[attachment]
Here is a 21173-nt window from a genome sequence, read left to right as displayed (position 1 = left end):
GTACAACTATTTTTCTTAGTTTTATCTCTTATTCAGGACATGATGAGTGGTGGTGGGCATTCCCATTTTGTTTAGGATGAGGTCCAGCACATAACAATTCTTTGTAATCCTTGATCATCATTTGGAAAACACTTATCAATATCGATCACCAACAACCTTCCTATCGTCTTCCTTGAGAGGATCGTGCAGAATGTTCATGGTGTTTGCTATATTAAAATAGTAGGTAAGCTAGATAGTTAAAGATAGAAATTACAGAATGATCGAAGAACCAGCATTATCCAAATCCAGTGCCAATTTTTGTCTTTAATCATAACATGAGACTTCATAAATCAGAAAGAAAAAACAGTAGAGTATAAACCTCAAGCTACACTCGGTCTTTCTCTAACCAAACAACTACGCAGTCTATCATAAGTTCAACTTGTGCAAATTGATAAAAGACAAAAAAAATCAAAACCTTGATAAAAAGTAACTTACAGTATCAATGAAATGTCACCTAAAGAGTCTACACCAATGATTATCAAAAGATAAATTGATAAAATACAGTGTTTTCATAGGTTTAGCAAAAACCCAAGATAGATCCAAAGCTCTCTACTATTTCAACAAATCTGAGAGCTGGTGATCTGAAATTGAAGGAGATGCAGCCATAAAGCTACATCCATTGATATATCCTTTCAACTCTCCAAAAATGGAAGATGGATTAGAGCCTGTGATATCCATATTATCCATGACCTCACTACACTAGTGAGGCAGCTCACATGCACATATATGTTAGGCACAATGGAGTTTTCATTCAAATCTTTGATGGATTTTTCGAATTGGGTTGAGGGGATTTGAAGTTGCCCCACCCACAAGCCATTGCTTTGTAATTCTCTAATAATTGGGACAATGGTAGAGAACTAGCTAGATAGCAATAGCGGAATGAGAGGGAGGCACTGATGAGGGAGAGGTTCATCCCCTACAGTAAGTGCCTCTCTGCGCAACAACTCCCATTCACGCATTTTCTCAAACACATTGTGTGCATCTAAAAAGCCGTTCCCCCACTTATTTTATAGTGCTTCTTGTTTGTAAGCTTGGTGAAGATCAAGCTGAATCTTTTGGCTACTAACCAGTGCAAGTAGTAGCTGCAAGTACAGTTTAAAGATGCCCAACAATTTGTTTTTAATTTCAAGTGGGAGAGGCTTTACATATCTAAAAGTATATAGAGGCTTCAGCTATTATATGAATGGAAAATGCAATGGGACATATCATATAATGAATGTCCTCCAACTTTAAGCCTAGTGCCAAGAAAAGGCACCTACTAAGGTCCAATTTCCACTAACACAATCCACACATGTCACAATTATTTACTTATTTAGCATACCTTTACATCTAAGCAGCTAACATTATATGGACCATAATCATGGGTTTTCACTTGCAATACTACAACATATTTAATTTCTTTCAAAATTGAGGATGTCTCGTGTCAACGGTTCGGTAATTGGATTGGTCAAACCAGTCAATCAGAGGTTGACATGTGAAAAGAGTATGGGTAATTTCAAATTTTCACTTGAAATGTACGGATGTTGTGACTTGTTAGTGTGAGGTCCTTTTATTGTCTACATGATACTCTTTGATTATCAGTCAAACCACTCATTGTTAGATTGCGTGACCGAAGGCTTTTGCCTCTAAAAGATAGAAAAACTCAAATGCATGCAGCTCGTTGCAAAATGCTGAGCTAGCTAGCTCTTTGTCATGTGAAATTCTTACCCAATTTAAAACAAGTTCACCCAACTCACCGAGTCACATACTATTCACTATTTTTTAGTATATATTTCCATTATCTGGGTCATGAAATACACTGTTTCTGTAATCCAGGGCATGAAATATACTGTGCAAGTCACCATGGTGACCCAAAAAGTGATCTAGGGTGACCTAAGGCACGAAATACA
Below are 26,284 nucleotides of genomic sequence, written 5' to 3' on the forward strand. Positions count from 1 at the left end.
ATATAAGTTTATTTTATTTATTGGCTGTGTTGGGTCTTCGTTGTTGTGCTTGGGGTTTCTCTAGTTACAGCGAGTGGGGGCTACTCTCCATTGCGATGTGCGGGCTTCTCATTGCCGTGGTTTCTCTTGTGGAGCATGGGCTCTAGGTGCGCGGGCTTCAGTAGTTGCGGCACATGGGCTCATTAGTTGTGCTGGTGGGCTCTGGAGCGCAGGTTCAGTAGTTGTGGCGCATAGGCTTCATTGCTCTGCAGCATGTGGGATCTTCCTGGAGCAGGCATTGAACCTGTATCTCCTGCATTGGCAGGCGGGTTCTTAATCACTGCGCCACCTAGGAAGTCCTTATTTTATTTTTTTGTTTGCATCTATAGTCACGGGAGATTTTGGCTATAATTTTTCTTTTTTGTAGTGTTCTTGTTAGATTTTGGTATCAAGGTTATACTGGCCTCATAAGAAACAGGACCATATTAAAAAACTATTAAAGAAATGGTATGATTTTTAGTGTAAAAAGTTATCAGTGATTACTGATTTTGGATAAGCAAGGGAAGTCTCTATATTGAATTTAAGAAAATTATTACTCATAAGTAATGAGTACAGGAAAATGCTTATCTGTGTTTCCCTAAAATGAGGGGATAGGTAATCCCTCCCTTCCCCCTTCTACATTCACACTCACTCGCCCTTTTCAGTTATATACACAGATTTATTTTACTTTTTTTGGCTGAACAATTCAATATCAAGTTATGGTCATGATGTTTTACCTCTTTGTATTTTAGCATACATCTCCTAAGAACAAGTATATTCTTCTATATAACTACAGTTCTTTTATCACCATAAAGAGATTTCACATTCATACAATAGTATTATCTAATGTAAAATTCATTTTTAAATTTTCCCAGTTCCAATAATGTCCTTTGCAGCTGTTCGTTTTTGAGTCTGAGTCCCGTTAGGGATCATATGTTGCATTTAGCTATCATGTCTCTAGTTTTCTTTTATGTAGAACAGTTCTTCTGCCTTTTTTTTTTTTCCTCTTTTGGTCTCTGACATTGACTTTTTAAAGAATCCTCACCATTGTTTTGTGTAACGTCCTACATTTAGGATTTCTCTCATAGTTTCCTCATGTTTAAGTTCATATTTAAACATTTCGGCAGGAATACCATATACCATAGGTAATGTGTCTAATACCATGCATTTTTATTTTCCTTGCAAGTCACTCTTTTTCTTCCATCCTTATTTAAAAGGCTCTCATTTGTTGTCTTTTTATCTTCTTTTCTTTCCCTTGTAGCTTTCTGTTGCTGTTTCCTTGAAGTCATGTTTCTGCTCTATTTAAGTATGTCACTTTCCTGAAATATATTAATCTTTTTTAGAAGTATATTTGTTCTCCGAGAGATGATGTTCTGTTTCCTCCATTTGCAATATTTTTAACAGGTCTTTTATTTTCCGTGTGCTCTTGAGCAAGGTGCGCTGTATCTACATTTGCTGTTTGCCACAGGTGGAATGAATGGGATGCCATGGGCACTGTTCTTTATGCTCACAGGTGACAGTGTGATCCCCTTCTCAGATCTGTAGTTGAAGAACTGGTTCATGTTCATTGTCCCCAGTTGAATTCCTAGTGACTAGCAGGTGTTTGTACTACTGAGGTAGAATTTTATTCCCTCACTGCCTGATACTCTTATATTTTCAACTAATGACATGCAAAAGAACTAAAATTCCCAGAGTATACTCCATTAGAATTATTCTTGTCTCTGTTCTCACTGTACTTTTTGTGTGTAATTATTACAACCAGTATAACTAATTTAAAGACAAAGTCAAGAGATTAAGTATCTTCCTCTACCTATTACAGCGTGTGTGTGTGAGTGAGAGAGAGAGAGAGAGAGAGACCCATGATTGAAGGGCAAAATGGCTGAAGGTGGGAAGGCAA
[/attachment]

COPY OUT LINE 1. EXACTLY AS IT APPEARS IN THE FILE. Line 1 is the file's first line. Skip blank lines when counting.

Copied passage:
Here is a 21173-nt window from a genome sequence, read left to right as displayed (position 1 = left end):